2020 has been a challenging year for risk modelers, rife with uncertainty. What have we learned about the effectiveness of existing stress tests and the scenarios that drive them?
After the global financial crisis of 2008/09, macroeconomic scenario analysis became a central activity for credit risk modelers. Bank regulators and accounting standard setters from around the world adopted the technique as a primary plank in the analytical response to the recession. A decade on, considerable modeling muscle is flexed by banks to enumerate the impact of various narrative scenarios on their portfolios.
The question we ask here, in light of the year we have all just experienced, is whether narrative scenarios provide a sufficient stress-testing solution or whether they should be augmented with other approaches.
The motivation for using scenarios in risk management stems from the highly nonlinear nature of credit losses. During a typical business cycle, defaults will be very low during the expansionary phase and much higher during the subsequent recession. Any credible exploration of bank losses must consider these tail events to give an accurate accounting of underlying portfolio risk.
The problem though, is that such tail events, by definition, are very rare. Recessions occur about once every decade – and many, like the 2001 event, are not especially deep. Any method used to enumerate tail behavior will be based on a vanishingly small amount of data, rendering associated statistical analysis highly speculative in nature.
Narrative vs. Simulation Scenarios: Pros and Cons
Shortly after the GFC, the financial services industry, led by regulators, quickly settled on a methodology involving a small number of narrative macroeconomic scenarios. This was not necessarily the most natural choice available at the time – the more technically minded would probably have plumped for Monte Carlo simulation, which has a long history in the academic literature and which allows the complete distribution of losses to be fleshed out and analyzed.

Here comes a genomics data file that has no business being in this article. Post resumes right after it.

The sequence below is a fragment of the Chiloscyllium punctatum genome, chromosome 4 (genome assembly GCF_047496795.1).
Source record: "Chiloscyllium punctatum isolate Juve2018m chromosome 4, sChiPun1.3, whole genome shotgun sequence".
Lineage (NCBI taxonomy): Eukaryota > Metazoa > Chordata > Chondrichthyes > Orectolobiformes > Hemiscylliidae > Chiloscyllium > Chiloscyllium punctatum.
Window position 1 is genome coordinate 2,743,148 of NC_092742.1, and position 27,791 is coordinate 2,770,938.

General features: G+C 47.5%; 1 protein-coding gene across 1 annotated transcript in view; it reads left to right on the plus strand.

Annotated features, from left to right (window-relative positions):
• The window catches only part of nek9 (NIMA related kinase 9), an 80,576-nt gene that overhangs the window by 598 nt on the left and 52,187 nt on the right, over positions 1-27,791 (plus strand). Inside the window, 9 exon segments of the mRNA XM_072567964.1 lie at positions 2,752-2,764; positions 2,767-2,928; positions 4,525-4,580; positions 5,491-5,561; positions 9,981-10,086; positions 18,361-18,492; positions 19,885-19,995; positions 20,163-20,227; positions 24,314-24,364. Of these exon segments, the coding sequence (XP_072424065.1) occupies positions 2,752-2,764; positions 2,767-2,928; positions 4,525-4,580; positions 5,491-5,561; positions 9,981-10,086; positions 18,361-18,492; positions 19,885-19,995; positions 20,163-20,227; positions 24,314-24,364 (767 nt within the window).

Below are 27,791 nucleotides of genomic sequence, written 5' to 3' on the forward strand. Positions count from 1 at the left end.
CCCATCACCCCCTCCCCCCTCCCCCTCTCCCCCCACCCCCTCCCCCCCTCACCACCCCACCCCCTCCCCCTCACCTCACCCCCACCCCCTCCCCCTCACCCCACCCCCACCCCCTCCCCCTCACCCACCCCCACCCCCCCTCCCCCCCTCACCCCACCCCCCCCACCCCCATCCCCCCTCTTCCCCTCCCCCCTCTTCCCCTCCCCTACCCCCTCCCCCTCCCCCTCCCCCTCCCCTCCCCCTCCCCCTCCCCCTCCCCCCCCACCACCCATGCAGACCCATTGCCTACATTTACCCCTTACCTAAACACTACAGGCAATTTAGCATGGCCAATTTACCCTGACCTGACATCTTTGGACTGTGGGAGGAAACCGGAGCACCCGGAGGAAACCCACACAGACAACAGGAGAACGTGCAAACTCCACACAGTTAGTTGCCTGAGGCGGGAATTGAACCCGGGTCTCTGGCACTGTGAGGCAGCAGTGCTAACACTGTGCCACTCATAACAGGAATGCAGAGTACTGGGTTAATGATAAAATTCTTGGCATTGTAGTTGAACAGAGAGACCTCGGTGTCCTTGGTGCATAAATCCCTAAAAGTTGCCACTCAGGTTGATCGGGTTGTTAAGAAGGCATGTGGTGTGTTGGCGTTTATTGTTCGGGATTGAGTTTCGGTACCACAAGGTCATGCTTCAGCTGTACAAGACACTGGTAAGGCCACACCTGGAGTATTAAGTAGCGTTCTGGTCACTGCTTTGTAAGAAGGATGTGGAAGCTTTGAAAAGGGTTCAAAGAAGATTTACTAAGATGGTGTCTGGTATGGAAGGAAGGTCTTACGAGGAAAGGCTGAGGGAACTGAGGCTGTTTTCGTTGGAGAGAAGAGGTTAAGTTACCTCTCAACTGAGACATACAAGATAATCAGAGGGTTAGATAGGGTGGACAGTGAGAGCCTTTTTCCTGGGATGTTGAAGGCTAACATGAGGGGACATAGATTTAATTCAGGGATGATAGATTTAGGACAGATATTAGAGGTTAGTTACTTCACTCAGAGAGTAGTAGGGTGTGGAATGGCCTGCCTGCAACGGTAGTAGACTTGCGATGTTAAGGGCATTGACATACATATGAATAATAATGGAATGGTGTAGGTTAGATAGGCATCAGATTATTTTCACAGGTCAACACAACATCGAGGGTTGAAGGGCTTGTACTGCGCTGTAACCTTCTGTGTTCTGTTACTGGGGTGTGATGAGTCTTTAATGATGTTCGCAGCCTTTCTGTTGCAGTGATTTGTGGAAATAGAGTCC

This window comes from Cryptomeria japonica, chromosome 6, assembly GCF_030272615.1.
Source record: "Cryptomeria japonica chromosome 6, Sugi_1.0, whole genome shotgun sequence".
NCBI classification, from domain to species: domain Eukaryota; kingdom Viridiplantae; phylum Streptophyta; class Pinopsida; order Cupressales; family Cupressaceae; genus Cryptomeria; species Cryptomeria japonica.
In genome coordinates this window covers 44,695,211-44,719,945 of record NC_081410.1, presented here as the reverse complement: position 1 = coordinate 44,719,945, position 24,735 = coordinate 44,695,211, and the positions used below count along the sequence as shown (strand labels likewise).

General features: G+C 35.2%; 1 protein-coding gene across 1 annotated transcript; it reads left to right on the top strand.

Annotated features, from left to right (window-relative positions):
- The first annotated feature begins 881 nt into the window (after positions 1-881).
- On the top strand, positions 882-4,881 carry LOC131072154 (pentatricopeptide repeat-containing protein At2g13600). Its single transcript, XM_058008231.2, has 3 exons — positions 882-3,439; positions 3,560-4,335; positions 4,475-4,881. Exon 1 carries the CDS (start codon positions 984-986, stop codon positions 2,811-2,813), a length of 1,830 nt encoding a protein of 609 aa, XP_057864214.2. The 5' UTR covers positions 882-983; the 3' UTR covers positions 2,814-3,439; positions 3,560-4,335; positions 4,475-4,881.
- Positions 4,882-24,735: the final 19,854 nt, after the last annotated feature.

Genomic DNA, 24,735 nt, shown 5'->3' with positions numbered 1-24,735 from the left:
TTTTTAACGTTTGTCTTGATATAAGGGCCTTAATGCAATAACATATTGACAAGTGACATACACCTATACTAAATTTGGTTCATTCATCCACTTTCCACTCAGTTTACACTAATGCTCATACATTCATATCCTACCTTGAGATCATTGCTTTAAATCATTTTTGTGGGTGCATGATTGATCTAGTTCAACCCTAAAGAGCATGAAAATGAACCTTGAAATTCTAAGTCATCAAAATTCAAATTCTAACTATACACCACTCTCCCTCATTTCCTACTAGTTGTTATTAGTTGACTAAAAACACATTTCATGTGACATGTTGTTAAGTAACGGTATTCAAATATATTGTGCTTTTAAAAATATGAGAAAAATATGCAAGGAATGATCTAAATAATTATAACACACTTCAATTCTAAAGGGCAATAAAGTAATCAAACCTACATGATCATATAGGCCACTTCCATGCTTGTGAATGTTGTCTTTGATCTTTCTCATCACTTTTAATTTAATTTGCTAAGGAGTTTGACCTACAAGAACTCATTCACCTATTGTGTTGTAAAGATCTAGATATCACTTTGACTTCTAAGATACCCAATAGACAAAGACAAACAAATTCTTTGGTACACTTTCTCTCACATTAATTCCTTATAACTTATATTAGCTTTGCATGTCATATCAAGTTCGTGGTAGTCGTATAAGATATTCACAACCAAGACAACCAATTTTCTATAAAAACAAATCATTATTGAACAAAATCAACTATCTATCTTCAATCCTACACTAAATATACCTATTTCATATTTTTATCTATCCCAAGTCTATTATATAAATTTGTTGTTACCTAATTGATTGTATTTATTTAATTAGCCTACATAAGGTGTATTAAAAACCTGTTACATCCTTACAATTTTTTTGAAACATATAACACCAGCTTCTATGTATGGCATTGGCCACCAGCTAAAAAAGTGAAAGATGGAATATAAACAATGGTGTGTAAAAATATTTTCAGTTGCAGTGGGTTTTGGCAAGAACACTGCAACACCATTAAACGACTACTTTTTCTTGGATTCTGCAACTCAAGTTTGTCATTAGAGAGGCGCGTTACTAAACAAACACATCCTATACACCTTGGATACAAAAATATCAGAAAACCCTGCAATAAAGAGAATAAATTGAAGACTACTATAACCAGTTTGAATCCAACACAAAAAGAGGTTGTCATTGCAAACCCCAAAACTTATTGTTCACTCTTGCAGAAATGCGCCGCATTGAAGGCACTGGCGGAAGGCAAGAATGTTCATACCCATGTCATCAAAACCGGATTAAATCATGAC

We can pinpoint a couple of reasons for going down the narrative scenario path. The first, I suspect, was logistical. When the SCAP stress test was implemented in early 2009, speed was of the essence: using two simple scenarios, banks were able to turn a complex set of results around within only a few weeks. This was critical, because markets were in a turmoil induced by counterparty distrust that needed to be quickly assuaged.
Preparing models for a simulation-based methodology is a slow process and the results would have been much harder to communicate to desperate financial markets amid the GFC. Narrative scenarios, in contrast, are simple heuristics allowing complex results to be rapidly compiled and easily digested by the general public.
There are, however, several disadvantages to the heuristic approach. The most obvious, made plain by the onset of the coronavirus, is that only a small number of ultimately irrelevant situations are ever explored in depth. You can re-run the contours of past downturns easily enough but, alas, recessions tend to have unique characteristics.